“I want to be in an exclusive relationship with myself.” That’s how writer Ann Friedman described her desire, around the age of 30, to put an end to her life of being someone’s girlfriend for far too many years.

She chose to spend the next years in a state she called “deep single,” in which dating was infrequent and repeat-dating with the same person was even more rare. “Those years were, hands down, the most professionally productive and fulfilling of my life,” she tells us in an essay in Marie Claire.

When people who have never really craved the “deeply single” experience try to imagine the appeal, they often come up with things like, you get to arrange your place the way you want it and eat what you want whenever you want. Those can be perks of living single, especially if you are single and also live alone (not all singles do). Friedman described some of the delights of arranging her place and her things the way she wanted them, and not the way she had settled on with boyfriends. When you make your own home, you get to savor it every day of your life, so the matter is not totally trivial.

Yet what the couple-minded don’t fully recognize are the deeper ways in which a deeply single life can be satisfying. Here are some of the more profound satisfactions of deeply single life that Friedman described:

  1. She pursued the professional opportunities that were most meaningful to her, whether that meant leaving D.C. or moving to Texas or moving a month later to Los Angeles
  2. “With only me to stop me, I was unstoppable.”
  3. Her social life expanded (consistent with tons of research). Instead of spending all her time with the same social group that she and her boyfriend had ossified in, she nurtured her connections with several circles of friends.
  4. She got to spend “a lot of quality time alone.” For people who love their single lives, alone time is rarely frightening or even boring; it is more often profoundly satisfying.
  5. “Being single doesn’t just make you more independent: It makes you more interesting.”

Friedman also became a bit less pliant about the “poor-me, I’m-single” conversations that went on around her. She just would not participate in them anymore. Having sampled the deep satisfactions of deeply single life, she found it “excruciating to hear women talk about how desperate they are to be in a relationship—any relationship.” Ann Friedman liked truth better than clichés, and the truth she discovered was that “your ‘real life’ doesn’t begin when you meet a partner. It’s happening now.”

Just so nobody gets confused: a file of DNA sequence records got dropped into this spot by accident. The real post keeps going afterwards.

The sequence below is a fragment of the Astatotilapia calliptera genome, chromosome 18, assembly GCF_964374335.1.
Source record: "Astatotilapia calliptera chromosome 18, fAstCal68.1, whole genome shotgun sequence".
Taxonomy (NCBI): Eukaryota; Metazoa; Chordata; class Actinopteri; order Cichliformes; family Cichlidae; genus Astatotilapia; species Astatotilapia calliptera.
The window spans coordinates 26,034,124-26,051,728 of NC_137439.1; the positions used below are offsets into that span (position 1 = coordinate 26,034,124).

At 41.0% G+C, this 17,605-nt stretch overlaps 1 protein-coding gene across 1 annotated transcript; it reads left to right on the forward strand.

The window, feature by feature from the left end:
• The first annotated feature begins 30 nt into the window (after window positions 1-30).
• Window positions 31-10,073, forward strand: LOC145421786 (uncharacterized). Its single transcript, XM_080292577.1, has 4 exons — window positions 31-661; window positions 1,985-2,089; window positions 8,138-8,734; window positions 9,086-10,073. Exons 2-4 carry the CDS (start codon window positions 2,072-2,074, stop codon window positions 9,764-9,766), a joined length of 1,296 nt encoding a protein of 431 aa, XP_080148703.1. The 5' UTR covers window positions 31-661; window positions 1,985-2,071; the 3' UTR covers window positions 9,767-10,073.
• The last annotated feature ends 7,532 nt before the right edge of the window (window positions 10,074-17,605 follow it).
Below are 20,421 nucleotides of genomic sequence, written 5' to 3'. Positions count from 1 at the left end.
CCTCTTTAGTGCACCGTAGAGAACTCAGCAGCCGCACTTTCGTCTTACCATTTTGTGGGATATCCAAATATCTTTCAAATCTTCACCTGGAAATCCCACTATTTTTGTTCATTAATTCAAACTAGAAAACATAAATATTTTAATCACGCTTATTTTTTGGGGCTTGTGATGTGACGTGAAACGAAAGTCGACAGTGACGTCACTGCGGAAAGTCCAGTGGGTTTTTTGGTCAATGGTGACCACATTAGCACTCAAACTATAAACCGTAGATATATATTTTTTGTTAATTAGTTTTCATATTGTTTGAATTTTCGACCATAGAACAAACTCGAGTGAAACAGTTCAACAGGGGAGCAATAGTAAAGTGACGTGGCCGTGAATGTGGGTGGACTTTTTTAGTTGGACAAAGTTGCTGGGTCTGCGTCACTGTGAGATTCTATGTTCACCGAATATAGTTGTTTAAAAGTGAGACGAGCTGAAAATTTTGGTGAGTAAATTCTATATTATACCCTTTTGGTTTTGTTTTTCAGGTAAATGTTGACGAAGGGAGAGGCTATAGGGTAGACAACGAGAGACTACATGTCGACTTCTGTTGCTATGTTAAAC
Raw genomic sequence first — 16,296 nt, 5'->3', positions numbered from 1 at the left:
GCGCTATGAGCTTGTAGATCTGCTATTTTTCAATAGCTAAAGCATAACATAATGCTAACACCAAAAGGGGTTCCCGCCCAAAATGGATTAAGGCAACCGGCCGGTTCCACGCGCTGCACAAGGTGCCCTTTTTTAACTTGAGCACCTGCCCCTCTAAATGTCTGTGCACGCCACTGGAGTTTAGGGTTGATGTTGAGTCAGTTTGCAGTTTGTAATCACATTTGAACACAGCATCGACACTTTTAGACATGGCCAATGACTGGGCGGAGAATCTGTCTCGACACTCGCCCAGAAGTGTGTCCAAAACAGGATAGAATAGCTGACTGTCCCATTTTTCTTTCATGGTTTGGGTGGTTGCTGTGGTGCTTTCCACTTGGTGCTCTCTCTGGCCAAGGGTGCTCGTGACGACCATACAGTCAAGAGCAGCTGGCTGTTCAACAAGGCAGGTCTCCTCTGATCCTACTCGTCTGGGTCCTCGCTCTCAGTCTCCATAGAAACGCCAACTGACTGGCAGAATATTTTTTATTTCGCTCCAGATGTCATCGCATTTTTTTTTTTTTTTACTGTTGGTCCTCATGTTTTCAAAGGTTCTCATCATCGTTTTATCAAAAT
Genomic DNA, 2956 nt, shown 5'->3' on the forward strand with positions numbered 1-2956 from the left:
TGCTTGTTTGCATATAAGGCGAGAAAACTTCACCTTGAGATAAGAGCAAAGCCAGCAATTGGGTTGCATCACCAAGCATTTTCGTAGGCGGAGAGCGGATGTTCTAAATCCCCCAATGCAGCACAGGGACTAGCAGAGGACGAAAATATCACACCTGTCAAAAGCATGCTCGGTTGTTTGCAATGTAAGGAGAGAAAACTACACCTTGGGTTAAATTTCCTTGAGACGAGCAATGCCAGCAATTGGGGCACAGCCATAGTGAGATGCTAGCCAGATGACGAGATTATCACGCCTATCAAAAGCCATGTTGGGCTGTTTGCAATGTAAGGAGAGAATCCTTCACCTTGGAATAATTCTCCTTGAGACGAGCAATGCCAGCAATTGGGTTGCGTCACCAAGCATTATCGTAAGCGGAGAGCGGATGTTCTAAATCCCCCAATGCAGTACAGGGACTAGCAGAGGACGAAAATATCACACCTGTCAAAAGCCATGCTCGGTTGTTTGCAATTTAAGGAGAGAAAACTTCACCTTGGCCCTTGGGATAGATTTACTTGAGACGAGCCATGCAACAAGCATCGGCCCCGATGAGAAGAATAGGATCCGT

There is something else Friedman mentioned, which grabbed me not because it counts as one of the deepest rewards of single life, but because it is a metaphor for single life that one person after another finds attractive and apt: She and her best friend drove along the coast, “a vacation we’d fantasized about for years.” Open road, vast ocean views—something about that says “single” in a fundamentally positive way.

I love how beautifully Friedman articulated the profound appeal of a deeply single life, but I’m not so sure she is single at heart. She talks about those deeply single years as if they are in the past, so perhaps they are. Maybe her experiences suggest something else important about the single-at-heart experience. Maybe it is not just something enduring about a person, like a personality trait. Perhaps for some people, living the deeply single life is something that is tremendously appealing for years, but not for a lifetime. We have so much more to learn about what single-at-heart really means.

[One last tidbit: The Marie Claire essay was published in the February 2014 issue—nice twist on the usual Valentine’s Day couples schmaltz. (I just discovered it now, thanks to a heads-up from a friend.)]

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